General Omar is a busy man. He commands all Al Qaeda units in Diyala Province and had many places to be. It was therefore strange he was there, in this small and insignificant training camp, to inspect the living conditions of his soldiers. He didn't care, frankly. These men would be led to their deaths, whether it was from a martyr bombing or getting shot while planting a bomb in the road. He was a general, and the lives these men led was of little importance to him. Still, he felt these visits improved the morale and spirit of the men fighting for an independent Islamic state, free of American will and treasonous dogs in the Iraqi Army and Police. They were usually poor and confused young boys, like Akmed, coerced into fighting by friends and brothers. It didn’t take much to bend their will or convince them of reasons to die for men like General Omar. He was an orator before a tactician.
“Men, I want you to know what a difference you’re making out there. Those American bastards are dying by the hundreds because of brave souls like you. A free Iraq is closer today than yesterday because of your will, your sacrifice in places like this. I know the training and fighting is hard, but we have more cost, more loss, ahead of us.” He casually walks down the space between pads, glancing slightly to the identical layouts and to the glassy, disciplined stares of the men in front of them.
“I came down to tell you how proud I am of this company, the best of the battalion. It’s not because of your captain or your other superiors, but because of you. You make my job that much easier.” He stops at Akmed, eyeing the shovel in his hand.
“Son, why do you have a shovel at the ready? Do you aim to retire me early?” General Omar says with a chuckle. He’s the only one laughing.
“Um, no, no, sir” stutters Akmed. “I just finished digging a fighting position in front of the barracks, sir.”
“I see. I’m sure it’s a fine job, soldier.”
General Omar looks around the room one more time. Moving toward the exit, Captain Samman stands fully erect.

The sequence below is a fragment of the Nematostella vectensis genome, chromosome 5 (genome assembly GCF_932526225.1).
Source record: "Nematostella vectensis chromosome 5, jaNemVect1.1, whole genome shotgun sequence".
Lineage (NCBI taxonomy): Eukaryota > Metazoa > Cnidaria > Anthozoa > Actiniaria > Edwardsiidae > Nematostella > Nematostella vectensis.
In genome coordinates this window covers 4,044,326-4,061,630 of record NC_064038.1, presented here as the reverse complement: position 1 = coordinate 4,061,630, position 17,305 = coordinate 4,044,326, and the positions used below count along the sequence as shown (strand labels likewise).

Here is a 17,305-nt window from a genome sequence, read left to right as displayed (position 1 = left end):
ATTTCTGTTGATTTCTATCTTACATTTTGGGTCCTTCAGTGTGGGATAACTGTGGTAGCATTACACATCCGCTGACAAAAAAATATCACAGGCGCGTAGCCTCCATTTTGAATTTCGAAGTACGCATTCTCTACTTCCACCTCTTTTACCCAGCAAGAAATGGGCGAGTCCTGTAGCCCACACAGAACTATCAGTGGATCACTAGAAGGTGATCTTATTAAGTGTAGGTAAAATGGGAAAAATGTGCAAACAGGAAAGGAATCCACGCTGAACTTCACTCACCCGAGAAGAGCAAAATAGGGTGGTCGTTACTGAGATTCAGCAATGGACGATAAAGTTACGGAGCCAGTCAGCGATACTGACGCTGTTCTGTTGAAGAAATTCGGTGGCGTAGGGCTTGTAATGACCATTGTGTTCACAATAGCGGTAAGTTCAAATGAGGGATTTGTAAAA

“Carry on men!” exclaims General Omar. “Good luck out there!”
The colonel trailing General Omar closes the door behind him, and everyone breaths a sigh of relief. Akmed looks at his shovel, brushes off the tip with his shirt, and places it, scoop up and out on the right side of his mat, flush with the freshly oiled Kalashnikov.
(This story is a work of fiction. I wrote it after a lot of jokes about how the enemy operates. My friends and I wondered aloud if they have archaic doctrine and nonsense busywork driving their war effort, like we do.)
Tuesday, July 03, 2007
In my younger years I was seduced by images of war and combat. When kids my age were watching Ninja Turtles and Dick Tracy, I was memorizing lines from Patton and The Longest Day. When I was in high school and my grades were falling faster than a bunker buster, I didn’t bring my homework to my fast food job. I packed a copy of Black Hawk Down. I was that kid; so sure my future was in the military that I damned any other possibilities. Some were wearing letter jackets and Texas A&M sweaters; I was wearing my dad’s worn Navy field jacket. So it should come to no surprise that I wasn’t the popular kid in class. Sure, I had a few friends here and there. But I had no sense of belonging. I felt like I was riding out my time until I could join the Army. A band of outsiders! If movies have taught me anything beyond the fact that Hong Kong cops don’t play by the rules, it’s that soldiers come from different walks of life to come together and serve a purpose greater than themselves. Remember what JFK said? Ask what you can do for your country. It was 2003 when I was graduating, and we were just invading Iraq. Support for the war was overwhelming back then. I was a 17 year old who thought it was a swell idea. Soon it’d be my chance to experience war with my own eyes and heart. How exciting it must be! I’d go from a hapless kid to a respected man in twelve months.